WWDC 2018: Takeaways & New Mobile Technology

WWDC 2018 takeaways

Apple recently held its WWDC 2018 event and unveiled new technology across the mobile spectrum. Our team has been diving into the tech to explain how it’ll change the future of applications. Here we’ve outlined a few of the technologies we’re most excited about and how these changes in new mobile technology will begin to reflect in some of the mobile applications we’re building.

Machine Learning

Apple has updated the Machine Learning library called MLKit. This makes it much easier for developers to incorporate artificial intelligence into mobile applications. The most practical applications include recognizing objects and categorizing data. With the new updates, it’s easier to deploy AI in typical apps and the smaller memory footprint makes it more broadly practical for older devices.

A Natural Language Processing framework allows for much richer text recognition, parsing, and interpretation. This can power Siri-like voice and chat experiences, even when users include jargon or words that take multiple forms. Application developers can include aspects of text interpretation or even voice recognition. Tools that interpret either voice or text will continue to grow in sophistication and comprehension and won’t be bound to Alexa or Siri experiences.

Augmented Reality and Vision

During WWDC 2018 Apple also announced it has significantly improved its Augmented Reality library making it easier to save, restore, and share experiences in the same position in the real world. This will make it possible to collaboratively play AR games, do space planning or drop digital notes and objects in the real-world for others to find. This technology enables multiple users to interact with the same virtual AR environment in real time.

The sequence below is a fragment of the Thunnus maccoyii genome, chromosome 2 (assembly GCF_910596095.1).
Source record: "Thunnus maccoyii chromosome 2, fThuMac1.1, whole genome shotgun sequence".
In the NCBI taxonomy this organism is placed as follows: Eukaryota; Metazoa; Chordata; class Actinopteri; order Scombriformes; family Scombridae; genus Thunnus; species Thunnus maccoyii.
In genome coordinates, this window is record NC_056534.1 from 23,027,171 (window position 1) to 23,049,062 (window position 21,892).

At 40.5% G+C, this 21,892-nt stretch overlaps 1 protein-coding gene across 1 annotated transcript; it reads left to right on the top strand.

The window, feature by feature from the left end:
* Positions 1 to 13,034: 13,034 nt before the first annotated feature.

Apps can now recognize arbitrary images and even 3D objects. This requires some training with a sample object or image. Example uses can allow a toy to come to life or a physical object such as a car or appliance to show you what all the buttons do with an AR owners manual.

Such experiences can also overlay other live data. Imagine an AR experience in a basketball arena. Currently the at-home experience shows scores and info, however, the new ARKit can put that information in the hands of spectators overlayed on plays and players.


Apps can now expose “shortcuts” for common actions. This can allow you to order your favorite coffee with a catch-phrase and it will enable app developers to expose actions that can be easily launched. You could have an action for opening your garage and starting your car, filing a report, or controlling your home. Siri will also infer frequent actions and recommend shortcuts based on time and location.

Users can provide their own activation phrase, making it even more personalized. Siri can return a lightweight interface and provide confirmations to prevent accidental actions.

Other Updates

“Free demo” options for apps will let you try before you buy certain apps with a limited time trial.

With their new feature called “Screen Time”, Apple is starting to campaign to reduce our screen addiction by making it easier for users to control their notifications. iOS 12 will also tell users where they spend the most time on their phone and allow for setting time limits and reminders to leave an app that’s particularly sticky.

Along with some of the items outlined there are hundreds of other details from WWDC 2018 that are still being explored. These details create a rich canvas for application developers to make thoughtful, creative, and innovative applications.

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